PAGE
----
What's a Naked Burrito?
Ethical bowls in an unexpected spot
From the June, 2019 issue
Naked Burrito's stainless counter full of pick-your-own ingredients may look like that of many fast-casual Mexican restaurants, but look closer, and you'll see eccentric options like mango salsa, organic kale chorizo soup, house-made butternut squash soup, chocolate mole sauce, five-spice duck, and spicy cumin lamb. "You won't find that at Chipotle," says owner Daisy Howlind. She and her husband, Vincent Zhang, opened the southeast-side restaurant in early May.
Like other "bowl" restaurants, customers walk up to the counter and go down the line to select rices, sauces, meats, and vegetables. Vegan and vegetarian options abound, plus halal chicken and locally sourced black beans. True to its name, Naked Burrito only offers burritos loose in a bowl-no tortilla. The prices are roughly the same as those at Chipotle and Qdoba.
Naked Burrito is located in the small strip mall at the northeast corner of Carpenter and Packard. "That's a plus and a minus," says Howlind. "We're right next to Ann Arbor but also kind of a hidden plaza, and people might not be used to coming here for this kind of food ... We'll hopefully pull from Ypsi and Ann Arbor."
Another thing you might not expect in that location is an emphasis on social and environmental consciousness. While they aren't at zero waste yet, the two are working tirelessly to get there. "It's very difficult to be completely zero waste," Zhang laments. "We can do everything right and then in the morning get a shipment of tomatoes in Styrofoam. Supplies come in plastic wrap and stuff. It's so entrenched in the whole system. But we do everything we can."
"All of our straws, cups, bowls, everything is compostable, mostly in a commercial facility," Howlind says. Instead of paper towels, their bathrooms are stocked with fresh washcloths, which customers can throw in a hamper when they are done drying.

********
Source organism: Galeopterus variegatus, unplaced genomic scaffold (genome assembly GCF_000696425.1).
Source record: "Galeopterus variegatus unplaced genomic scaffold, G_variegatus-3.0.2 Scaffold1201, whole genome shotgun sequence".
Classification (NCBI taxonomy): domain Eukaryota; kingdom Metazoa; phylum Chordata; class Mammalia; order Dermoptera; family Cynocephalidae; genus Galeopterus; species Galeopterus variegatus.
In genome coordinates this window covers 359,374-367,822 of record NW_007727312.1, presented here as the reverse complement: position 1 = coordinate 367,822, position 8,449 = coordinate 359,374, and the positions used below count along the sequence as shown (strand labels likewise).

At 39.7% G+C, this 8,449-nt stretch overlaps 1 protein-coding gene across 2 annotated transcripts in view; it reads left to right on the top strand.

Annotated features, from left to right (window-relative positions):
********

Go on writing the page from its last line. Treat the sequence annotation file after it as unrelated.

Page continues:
In their opening week, they were still working on getting their landlord to provide a recycling bin out back. Till then, they
were hauling their recyclables to their Ypsilanti dance apparel company, VEdance. Zhang started VE in 2007 while still a student at the U-M. He and Howlind both wear many hats: on top of owning VE and dancing competitively, she has worked in food service for many years, while Zhang works as a real estate agent and a freelance software developer. The couple currently live in Ypsilanti with their infant daughter, Liana.
On the social end of things, Howlind and Zhang have posted statements in the window in support of breastfeeding mothers and undocumented immigrants. The bathroom doors each sport an icon of a man, an icon of a woman, a wheelchair icon, and a playful icon of a pirate saying "arrrgh." "The guy who did our tables is transgender," says Howlind, "so I wanted to acknowledge it."
Most of the restaurant's interior was designed and constructed by the couple and their family and friends. Plaques on the tables inform patrons of their locally reclaimed wood and the friend who built them; metal art was done by Howlind's father, while the fresh flowers from nearby Thrifty Florist are housed in vintage vases.
They acknowledge that their social and environmental goals may not be an easy sell on the edge of town. "It's a giant risk, and with any risk there's a chance that we may not make it, but we believe in creating social change," says Zhang. "I think this city will benefit from having us here."
Naked Burrito, 2871 Carpenter. (734) 369-4613. Daily 11 a.m.-9 p.m. naked-burrito.com
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